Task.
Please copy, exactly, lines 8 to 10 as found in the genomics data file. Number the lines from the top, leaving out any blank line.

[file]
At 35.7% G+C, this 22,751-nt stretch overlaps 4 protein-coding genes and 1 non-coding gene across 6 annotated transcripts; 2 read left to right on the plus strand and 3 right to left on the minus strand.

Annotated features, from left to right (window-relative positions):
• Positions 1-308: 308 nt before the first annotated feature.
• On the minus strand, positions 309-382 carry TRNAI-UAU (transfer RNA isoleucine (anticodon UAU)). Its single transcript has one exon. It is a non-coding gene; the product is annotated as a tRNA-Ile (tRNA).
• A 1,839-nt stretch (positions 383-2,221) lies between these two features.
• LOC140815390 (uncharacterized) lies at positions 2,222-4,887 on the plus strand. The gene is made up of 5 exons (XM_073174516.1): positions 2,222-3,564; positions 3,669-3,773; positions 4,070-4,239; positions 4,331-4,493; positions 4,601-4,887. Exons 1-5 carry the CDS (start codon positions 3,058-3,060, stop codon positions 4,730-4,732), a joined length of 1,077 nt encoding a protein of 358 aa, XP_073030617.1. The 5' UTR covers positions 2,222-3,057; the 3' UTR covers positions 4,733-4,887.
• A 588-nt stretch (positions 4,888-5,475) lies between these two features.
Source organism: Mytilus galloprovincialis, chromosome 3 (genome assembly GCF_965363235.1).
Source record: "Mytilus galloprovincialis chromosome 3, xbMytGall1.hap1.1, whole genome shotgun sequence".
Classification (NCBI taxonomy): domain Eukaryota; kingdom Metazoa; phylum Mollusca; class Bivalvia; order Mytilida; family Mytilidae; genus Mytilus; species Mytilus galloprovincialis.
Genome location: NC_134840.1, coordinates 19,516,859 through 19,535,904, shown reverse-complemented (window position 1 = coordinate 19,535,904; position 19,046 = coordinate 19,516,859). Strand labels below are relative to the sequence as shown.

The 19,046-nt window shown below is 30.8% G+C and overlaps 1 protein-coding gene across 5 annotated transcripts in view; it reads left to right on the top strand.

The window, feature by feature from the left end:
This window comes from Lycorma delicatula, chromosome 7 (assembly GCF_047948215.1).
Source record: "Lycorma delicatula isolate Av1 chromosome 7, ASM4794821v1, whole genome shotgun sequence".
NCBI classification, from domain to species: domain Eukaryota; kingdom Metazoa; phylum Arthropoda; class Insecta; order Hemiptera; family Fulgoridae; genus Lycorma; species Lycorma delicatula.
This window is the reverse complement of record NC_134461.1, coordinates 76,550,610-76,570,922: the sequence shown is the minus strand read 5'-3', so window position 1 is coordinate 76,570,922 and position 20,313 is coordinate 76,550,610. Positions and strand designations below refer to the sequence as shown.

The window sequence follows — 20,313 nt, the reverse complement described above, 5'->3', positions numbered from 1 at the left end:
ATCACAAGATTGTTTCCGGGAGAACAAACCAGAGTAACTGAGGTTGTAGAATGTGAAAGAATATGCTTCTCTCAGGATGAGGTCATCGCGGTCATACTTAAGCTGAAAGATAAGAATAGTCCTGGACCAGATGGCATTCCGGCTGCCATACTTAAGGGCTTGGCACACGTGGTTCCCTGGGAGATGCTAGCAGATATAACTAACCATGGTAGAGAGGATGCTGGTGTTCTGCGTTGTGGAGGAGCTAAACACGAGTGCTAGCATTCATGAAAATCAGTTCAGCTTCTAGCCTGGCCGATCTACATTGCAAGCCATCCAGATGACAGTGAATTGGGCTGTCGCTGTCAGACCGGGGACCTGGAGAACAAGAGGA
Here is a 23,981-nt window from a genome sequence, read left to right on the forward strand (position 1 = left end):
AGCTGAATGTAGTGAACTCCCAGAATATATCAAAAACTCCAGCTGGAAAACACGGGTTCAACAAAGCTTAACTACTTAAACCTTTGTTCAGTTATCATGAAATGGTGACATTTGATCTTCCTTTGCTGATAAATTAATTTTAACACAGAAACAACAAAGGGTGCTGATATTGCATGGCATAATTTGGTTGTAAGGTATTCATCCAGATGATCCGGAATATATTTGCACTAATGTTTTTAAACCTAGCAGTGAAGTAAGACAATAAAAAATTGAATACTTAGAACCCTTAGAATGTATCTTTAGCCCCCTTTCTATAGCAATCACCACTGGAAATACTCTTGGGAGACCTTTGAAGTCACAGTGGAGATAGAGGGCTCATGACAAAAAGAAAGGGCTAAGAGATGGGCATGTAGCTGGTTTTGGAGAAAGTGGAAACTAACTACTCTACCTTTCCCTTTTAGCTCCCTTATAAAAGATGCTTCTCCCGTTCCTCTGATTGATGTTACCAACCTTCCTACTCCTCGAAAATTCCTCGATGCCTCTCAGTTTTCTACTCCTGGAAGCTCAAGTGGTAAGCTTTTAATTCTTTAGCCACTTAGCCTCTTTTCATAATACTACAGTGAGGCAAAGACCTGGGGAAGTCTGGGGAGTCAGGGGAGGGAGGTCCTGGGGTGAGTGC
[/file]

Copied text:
Source organism: Mytilus galloprovincialis, chromosome 3 (genome assembly GCF_965363235.1).
Source record: "Mytilus galloprovincialis chromosome 3, xbMytGall1.hap1.1, whole genome shotgun sequence".
Classification (NCBI taxonomy): domain Eukaryota; kingdom Metazoa; phylum Mollusca; class Bivalvia; order Mytilida; family Mytilidae; genus Mytilus; species Mytilus galloprovincialis.